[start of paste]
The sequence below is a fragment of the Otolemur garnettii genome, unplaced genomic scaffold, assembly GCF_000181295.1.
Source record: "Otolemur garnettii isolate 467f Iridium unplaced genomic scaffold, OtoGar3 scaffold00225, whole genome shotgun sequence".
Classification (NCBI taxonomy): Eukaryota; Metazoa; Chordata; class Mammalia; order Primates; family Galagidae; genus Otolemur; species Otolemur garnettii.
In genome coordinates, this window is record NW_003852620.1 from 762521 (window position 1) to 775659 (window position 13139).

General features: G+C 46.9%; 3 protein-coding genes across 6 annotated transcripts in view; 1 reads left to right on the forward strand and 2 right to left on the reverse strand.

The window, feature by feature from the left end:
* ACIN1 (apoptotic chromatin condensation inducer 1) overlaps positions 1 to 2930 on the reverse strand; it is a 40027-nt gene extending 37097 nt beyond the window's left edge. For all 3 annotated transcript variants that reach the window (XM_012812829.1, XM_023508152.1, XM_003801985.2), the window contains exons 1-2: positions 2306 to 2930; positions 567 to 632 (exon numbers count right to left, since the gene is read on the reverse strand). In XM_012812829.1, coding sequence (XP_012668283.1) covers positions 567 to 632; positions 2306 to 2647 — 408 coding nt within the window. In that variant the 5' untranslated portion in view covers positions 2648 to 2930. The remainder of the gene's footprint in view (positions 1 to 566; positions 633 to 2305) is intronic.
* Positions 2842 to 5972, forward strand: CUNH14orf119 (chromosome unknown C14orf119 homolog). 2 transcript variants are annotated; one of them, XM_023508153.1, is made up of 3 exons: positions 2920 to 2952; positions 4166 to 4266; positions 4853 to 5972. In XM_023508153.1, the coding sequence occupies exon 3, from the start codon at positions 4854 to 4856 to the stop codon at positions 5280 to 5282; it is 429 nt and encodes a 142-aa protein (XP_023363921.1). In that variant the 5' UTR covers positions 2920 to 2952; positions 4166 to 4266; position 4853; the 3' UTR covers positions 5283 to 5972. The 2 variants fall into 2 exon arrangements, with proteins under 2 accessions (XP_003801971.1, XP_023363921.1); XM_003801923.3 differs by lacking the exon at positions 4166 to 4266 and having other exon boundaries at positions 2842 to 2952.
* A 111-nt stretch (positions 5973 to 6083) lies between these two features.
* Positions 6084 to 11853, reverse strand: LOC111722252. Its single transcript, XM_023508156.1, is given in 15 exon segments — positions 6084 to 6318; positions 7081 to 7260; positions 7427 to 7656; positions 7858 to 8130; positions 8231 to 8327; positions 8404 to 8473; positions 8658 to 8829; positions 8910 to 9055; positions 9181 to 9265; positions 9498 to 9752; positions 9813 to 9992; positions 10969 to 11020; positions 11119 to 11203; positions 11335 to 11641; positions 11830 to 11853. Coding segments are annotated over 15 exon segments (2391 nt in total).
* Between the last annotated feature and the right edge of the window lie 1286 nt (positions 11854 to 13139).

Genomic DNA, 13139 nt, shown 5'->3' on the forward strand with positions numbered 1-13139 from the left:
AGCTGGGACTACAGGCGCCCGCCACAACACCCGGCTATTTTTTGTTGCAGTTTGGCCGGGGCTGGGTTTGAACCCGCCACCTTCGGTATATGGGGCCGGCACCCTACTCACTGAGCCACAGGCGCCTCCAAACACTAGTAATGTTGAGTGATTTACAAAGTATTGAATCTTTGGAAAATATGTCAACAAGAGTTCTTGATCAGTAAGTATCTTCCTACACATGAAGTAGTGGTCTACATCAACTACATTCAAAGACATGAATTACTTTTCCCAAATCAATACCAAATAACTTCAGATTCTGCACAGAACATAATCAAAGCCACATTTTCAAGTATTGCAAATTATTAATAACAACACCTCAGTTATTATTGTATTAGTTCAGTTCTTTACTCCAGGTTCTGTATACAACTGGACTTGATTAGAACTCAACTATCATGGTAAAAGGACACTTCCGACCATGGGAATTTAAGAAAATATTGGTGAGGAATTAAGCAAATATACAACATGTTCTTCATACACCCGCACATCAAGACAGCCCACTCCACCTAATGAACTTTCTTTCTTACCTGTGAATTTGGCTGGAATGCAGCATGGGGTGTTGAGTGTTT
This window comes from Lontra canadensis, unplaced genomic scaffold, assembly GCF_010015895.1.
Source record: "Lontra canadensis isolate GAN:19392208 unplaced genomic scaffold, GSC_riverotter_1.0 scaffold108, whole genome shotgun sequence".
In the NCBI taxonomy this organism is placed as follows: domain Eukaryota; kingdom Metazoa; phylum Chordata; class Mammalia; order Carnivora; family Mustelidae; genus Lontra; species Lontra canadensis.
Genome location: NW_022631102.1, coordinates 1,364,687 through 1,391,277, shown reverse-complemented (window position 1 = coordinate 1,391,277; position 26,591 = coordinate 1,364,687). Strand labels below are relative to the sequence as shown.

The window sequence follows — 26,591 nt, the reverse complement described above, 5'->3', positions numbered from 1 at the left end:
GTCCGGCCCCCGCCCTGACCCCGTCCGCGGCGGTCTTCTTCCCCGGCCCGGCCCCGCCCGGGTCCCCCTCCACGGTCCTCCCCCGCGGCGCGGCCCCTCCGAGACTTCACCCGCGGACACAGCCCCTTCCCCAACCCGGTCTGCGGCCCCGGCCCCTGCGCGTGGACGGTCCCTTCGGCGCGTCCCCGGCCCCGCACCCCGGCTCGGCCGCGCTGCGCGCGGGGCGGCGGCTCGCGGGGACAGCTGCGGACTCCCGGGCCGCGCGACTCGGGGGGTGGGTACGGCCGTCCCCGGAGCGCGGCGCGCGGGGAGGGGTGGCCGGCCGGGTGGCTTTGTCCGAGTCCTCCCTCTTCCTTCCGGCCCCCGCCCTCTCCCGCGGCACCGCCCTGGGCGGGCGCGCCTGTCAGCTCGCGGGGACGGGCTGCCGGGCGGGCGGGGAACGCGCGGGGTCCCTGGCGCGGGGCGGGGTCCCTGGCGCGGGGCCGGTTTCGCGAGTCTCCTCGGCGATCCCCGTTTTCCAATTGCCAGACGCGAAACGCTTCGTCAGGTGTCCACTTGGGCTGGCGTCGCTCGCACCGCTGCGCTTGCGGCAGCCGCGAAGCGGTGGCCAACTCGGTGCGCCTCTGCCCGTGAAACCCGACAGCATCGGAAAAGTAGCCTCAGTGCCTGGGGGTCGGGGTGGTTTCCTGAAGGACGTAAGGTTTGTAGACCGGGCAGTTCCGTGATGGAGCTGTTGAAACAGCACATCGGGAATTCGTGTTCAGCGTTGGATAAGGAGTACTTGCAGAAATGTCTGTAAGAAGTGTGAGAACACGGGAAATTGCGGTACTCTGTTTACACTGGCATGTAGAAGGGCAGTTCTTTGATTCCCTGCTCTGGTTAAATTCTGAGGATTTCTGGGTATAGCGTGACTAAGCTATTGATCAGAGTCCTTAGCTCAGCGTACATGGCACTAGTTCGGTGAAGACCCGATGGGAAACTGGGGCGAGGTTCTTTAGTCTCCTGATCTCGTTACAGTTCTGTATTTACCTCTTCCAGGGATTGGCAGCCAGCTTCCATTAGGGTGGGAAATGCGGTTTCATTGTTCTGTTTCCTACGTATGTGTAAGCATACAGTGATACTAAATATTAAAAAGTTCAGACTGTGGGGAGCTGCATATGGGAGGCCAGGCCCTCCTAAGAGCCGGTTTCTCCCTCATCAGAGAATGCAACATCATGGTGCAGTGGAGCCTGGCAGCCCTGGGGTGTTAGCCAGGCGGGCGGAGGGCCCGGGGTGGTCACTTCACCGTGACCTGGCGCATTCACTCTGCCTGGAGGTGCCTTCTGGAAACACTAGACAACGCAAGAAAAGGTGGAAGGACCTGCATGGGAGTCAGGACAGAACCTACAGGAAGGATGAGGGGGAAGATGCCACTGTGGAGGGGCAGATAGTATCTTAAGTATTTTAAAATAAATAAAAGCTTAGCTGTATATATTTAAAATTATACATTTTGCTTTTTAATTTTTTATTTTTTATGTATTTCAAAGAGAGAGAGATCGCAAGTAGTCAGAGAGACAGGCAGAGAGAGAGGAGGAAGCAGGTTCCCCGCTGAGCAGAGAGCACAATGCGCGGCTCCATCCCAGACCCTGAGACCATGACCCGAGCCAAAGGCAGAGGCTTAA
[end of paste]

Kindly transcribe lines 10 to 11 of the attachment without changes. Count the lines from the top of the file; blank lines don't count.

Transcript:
* Positions 6084 to 11853, reverse strand: LOC111722252. Its single transcript, XM_023508156.1, is given in 15 exon segments — positions 6084 to 6318; positions 7081 to 7260; positions 7427 to 7656; positions 7858 to 8130; positions 8231 to 8327; positions 8404 to 8473; positions 8658 to 8829; positions 8910 to 9055; positions 9181 to 9265; positions 9498 to 9752; positions 9813 to 9992; positions 10969 to 11020; positions 11119 to 11203; positions 11335 to 11641; positions 11830 to 11853. Coding segments are annotated over 15 exon segments (2391 nt in total).
* Between the last annotated feature and the right edge of the window lie 1286 nt (positions 11854 to 13139).